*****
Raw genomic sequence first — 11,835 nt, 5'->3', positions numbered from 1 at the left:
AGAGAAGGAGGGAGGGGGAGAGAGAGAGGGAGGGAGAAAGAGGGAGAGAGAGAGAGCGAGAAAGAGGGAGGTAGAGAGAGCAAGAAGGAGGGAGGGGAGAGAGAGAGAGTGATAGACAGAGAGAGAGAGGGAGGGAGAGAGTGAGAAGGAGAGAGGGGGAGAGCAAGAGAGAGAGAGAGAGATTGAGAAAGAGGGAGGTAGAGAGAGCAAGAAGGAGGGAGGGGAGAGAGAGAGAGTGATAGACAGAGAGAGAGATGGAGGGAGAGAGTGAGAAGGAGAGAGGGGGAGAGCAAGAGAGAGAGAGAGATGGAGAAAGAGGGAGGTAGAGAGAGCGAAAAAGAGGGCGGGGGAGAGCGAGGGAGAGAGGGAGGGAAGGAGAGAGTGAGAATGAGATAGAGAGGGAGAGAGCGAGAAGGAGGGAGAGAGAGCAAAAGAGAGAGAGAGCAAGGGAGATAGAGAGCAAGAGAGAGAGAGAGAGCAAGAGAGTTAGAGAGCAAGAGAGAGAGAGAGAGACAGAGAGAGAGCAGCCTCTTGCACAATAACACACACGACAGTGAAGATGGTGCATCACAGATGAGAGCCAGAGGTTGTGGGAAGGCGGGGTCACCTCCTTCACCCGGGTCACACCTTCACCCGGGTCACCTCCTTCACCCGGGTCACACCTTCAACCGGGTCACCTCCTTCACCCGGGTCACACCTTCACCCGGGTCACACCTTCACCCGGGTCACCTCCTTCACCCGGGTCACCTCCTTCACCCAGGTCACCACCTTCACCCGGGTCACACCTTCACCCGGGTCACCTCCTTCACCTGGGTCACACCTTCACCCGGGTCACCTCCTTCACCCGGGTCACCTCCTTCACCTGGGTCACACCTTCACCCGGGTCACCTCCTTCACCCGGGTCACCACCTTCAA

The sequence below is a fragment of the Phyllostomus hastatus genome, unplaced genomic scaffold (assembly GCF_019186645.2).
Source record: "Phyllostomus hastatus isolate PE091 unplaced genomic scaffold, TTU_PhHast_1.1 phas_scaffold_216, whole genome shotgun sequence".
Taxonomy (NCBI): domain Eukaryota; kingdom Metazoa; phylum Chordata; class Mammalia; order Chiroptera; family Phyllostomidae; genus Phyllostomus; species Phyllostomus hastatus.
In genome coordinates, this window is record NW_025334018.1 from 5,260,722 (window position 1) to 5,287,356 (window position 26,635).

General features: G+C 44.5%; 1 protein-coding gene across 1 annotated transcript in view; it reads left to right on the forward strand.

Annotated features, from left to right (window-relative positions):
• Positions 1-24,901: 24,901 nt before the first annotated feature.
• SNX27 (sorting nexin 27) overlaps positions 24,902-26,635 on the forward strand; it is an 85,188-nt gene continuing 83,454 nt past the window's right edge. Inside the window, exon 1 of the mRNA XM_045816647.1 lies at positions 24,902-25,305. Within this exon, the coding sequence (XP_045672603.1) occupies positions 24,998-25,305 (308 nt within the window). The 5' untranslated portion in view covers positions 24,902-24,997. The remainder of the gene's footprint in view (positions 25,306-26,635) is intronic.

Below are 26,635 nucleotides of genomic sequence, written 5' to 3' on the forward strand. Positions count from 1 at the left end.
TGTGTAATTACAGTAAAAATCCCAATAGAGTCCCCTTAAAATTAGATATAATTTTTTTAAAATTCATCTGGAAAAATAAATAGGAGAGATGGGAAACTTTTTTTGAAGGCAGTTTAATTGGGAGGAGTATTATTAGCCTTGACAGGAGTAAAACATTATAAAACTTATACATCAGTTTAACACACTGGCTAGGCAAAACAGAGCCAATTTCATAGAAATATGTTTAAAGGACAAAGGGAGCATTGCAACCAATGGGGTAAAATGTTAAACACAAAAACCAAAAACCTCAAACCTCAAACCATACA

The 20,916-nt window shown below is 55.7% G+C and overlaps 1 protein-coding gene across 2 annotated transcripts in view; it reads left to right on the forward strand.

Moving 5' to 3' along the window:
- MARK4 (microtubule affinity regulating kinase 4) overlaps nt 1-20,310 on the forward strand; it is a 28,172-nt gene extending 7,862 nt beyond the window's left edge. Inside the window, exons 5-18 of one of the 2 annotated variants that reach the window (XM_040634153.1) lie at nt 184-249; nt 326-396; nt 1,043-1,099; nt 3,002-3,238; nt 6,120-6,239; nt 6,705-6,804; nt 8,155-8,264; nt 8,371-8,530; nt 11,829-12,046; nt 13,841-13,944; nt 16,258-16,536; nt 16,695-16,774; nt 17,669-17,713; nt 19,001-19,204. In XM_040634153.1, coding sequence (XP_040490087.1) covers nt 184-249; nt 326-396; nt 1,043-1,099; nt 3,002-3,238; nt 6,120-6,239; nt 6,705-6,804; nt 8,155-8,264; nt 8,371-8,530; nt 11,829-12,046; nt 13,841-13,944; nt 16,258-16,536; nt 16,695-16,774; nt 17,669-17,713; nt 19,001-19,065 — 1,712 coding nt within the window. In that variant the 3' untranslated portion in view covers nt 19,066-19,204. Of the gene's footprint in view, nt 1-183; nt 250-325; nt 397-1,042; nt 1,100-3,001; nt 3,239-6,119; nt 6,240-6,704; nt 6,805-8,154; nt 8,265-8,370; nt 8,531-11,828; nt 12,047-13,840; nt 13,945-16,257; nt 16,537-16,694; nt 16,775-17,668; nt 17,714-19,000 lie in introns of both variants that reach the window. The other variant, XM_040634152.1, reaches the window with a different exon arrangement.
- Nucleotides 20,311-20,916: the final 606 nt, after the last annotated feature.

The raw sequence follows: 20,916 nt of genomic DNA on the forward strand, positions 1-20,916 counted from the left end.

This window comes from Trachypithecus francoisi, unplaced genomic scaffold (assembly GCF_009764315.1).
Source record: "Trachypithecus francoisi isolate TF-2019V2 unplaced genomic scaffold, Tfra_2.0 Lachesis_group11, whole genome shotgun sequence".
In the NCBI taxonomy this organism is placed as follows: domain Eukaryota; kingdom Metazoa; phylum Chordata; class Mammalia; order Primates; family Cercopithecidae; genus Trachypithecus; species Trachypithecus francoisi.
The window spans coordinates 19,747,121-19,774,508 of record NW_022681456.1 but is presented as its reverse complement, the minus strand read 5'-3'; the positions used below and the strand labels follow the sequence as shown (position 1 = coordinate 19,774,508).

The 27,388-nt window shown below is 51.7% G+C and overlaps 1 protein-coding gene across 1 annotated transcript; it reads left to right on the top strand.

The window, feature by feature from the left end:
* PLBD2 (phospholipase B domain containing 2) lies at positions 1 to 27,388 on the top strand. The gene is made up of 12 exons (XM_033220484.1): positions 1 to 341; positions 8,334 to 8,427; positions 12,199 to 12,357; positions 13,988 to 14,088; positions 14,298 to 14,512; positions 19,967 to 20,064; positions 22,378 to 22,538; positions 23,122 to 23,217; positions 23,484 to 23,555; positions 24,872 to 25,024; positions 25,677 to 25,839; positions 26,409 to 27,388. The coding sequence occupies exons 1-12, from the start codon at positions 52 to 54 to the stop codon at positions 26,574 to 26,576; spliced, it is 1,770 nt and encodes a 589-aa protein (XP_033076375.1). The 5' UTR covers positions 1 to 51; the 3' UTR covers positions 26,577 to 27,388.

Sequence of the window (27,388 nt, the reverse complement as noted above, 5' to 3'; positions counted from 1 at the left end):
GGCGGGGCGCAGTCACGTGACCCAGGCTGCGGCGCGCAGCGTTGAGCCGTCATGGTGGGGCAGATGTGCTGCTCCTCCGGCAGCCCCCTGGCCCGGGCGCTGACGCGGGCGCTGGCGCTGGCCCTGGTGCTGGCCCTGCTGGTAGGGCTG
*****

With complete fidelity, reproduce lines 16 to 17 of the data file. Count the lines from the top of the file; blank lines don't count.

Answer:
- Nucleotides 20,311-20,916: the final 606 nt, after the last annotated feature.

The raw sequence follows: 20,916 nt of genomic DNA on the forward strand, positions 1-20,916 counted from the left end.